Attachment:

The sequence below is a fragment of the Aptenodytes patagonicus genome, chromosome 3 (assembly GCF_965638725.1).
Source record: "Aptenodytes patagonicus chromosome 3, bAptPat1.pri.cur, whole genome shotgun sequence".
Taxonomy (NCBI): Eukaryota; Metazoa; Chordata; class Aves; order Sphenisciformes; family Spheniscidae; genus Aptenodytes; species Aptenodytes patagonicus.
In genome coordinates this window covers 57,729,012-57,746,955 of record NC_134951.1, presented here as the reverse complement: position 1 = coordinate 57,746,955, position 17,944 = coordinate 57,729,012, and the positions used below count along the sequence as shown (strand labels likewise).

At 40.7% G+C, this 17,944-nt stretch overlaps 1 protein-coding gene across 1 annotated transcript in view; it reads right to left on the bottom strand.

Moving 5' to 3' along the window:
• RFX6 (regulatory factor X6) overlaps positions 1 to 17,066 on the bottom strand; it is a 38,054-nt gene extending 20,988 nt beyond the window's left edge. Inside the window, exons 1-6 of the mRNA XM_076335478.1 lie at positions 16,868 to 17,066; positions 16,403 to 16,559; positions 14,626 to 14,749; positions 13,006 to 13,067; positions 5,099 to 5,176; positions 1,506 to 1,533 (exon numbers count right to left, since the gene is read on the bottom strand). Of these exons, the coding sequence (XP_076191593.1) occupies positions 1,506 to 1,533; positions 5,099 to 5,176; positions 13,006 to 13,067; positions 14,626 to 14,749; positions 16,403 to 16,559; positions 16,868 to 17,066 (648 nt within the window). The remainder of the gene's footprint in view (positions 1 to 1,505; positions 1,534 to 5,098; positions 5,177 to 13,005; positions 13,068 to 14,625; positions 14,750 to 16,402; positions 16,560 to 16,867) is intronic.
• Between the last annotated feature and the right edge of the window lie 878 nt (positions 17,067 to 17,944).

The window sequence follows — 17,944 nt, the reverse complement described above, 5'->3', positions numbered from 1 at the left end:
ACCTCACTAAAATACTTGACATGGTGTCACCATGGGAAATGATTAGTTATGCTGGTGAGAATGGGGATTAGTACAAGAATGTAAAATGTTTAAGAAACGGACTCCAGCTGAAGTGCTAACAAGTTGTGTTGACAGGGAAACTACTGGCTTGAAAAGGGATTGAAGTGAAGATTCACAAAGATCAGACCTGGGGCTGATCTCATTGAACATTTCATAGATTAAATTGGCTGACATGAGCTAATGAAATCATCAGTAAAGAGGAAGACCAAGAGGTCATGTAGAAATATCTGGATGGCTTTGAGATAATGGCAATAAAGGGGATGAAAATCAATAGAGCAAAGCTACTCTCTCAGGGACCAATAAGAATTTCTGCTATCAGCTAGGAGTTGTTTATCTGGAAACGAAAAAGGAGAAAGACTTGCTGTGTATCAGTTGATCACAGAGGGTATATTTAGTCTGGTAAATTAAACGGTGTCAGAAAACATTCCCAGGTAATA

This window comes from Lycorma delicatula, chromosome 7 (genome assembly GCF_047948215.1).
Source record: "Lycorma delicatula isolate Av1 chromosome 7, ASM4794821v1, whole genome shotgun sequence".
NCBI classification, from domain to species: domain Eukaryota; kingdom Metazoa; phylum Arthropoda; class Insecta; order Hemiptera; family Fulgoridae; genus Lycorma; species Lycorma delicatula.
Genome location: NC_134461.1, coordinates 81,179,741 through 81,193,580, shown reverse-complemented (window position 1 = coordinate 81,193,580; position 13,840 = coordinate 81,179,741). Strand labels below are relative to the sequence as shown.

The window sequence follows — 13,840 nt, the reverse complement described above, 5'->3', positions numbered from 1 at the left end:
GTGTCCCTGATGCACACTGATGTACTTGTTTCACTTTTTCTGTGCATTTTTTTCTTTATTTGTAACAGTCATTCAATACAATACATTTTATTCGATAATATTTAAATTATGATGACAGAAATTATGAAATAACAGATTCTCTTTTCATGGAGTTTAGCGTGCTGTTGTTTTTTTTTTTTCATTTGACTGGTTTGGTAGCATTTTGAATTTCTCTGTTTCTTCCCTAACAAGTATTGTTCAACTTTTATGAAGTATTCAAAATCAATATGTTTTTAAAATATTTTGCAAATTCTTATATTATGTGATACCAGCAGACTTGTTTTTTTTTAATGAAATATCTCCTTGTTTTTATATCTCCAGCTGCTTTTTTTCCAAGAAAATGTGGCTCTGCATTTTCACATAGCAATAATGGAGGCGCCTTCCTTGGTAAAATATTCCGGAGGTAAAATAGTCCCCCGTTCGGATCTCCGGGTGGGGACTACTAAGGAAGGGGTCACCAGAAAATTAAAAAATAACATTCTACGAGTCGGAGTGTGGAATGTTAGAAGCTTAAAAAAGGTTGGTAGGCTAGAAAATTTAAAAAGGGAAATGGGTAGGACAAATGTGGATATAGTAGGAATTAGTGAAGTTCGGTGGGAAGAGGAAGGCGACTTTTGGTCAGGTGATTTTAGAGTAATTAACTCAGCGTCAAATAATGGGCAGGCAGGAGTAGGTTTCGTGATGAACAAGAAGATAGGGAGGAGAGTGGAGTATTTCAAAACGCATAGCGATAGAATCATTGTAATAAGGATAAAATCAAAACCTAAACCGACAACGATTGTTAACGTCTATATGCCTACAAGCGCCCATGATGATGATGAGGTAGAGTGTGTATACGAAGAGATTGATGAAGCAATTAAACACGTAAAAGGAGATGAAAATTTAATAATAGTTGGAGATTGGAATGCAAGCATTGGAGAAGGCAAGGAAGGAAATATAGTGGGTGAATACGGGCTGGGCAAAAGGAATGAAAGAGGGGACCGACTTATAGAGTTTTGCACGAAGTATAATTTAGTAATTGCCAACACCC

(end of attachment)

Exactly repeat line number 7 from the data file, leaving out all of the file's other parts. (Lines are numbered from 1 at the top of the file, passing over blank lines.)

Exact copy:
• RFX6 (regulatory factor X6) overlaps positions 1 to 17,066 on the bottom strand; it is a 38,054-nt gene extending 20,988 nt beyond the window's left edge. Inside the window, exons 1-6 of the mRNA XM_076335478.1 lie at positions 16,868 to 17,066; positions 16,403 to 16,559; positions 14,626 to 14,749; positions 13,006 to 13,067; positions 5,099 to 5,176; positions 1,506 to 1,533 (exon numbers count right to left, since the gene is read on the bottom strand). Of these exons, the coding sequence (XP_076191593.1) occupies positions 1,506 to 1,533; positions 5,099 to 5,176; positions 13,006 to 13,067; positions 14,626 to 14,749; positions 16,403 to 16,559; positions 16,868 to 17,066 (648 nt within the window). The remainder of the gene's footprint in view (positions 1 to 1,505; positions 1,534 to 5,098; positions 5,177 to 13,005; positions 13,068 to 14,625; positions 14,750 to 16,402; positions 16,560 to 16,867) is intronic.